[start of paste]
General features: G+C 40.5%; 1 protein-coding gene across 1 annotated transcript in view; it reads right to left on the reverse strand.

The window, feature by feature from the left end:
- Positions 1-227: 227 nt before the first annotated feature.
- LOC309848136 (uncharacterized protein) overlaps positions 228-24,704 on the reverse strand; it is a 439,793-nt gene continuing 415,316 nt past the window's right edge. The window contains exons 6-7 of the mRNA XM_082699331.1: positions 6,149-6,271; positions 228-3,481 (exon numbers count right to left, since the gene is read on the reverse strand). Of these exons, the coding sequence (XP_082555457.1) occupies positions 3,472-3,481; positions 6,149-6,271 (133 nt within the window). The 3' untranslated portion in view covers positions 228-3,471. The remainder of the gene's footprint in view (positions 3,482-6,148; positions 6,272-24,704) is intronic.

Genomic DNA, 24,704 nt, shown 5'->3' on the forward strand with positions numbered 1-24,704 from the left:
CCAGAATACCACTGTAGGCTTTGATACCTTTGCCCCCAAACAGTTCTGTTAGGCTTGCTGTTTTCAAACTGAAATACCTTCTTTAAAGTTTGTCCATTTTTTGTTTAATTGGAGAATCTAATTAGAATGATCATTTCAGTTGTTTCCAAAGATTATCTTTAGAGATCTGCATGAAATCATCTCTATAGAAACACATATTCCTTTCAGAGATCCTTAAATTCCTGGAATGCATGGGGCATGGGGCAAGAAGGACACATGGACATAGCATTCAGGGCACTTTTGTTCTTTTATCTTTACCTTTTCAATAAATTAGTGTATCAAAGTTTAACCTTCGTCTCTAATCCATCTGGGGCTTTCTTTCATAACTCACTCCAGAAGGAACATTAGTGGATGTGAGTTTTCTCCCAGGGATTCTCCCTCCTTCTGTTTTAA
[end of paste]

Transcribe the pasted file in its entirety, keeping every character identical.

General features: G+C 40.5%; 1 protein-coding gene across 1 annotated transcript in view; it reads right to left on the reverse strand.

The window, feature by feature from the left end:
- Positions 1-227: 227 nt before the first annotated feature.
- LOC309848136 (uncharacterized protein) overlaps positions 228-24,704 on the reverse strand; it is a 439,793-nt gene continuing 415,316 nt past the window's right edge. The window contains exons 6-7 of the mRNA XM_082699331.1: positions 6,149-6,271; positions 228-3,481 (exon numbers count right to left, since the gene is read on the reverse strand). Of these exons, the coding sequence (XP_082555457.1) occupies positions 3,472-3,481; positions 6,149-6,271 (133 nt within the window). The 3' untranslated portion in view covers positions 228-3,471. The remainder of the gene's footprint in view (positions 3,482-6,148; positions 6,272-24,704) is intronic.

Genomic DNA, 24,704 nt, shown 5'->3' on the forward strand with positions numbered 1-24,704 from the left:
CCAGAATACCACTGTAGGCTTTGATACCTTTGCCCCCAAACAGTTCTGTTAGGCTTGCTGTTTTCAAACTGAAATACCTTCTTTAAAGTTTGTCCATTTTTTGTTTAATTGGAGAATCTAATTAGAATGATCATTTCAGTTGTTTCCAAAGATTATCTTTAGAGATCTGCATGAAATCATCTCTATAGAAACACATATTCCTTTCAGAGATCCTTAAATTCCTGGAATGCATGGGGCATGGGGCAAGAAGGACACATGGACATAGCATTCAGGGCACTTTTGTTCTTTTATCTTTACCTTTTCAATAAATTAGTGTATCAAAGTTTAACCTTCGTCTCTAATCCATCTGGGGCTTTCTTTCATAACTCACTCCAGAAGGAACATTAGTGGATGTGAGTTTTCTCCCAGGGATTCTCCCTCCTTCTGTTTTAA